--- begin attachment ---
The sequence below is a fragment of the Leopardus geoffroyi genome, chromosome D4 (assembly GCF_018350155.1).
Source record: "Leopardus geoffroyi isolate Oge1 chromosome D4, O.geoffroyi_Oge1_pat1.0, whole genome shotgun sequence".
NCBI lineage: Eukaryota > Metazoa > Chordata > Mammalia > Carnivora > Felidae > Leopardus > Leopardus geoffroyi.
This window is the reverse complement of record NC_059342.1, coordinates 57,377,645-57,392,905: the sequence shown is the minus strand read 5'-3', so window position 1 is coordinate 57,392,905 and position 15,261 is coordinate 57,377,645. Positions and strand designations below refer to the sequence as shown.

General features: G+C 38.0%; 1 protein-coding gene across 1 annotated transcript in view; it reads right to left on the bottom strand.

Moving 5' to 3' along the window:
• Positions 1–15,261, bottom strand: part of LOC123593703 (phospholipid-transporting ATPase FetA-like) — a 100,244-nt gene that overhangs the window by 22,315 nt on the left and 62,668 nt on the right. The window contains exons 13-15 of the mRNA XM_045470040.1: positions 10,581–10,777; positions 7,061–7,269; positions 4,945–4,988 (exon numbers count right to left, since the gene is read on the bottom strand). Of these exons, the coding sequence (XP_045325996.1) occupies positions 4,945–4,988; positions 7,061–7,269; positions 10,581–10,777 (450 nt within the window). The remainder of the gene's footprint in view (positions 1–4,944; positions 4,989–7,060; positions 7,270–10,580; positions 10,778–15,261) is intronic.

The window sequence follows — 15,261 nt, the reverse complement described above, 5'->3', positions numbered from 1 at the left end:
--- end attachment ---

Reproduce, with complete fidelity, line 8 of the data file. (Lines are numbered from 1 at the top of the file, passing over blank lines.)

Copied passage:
The window sequence follows — 15,261 nt, the reverse complement described above, 5'->3', positions numbered from 1 at the left end: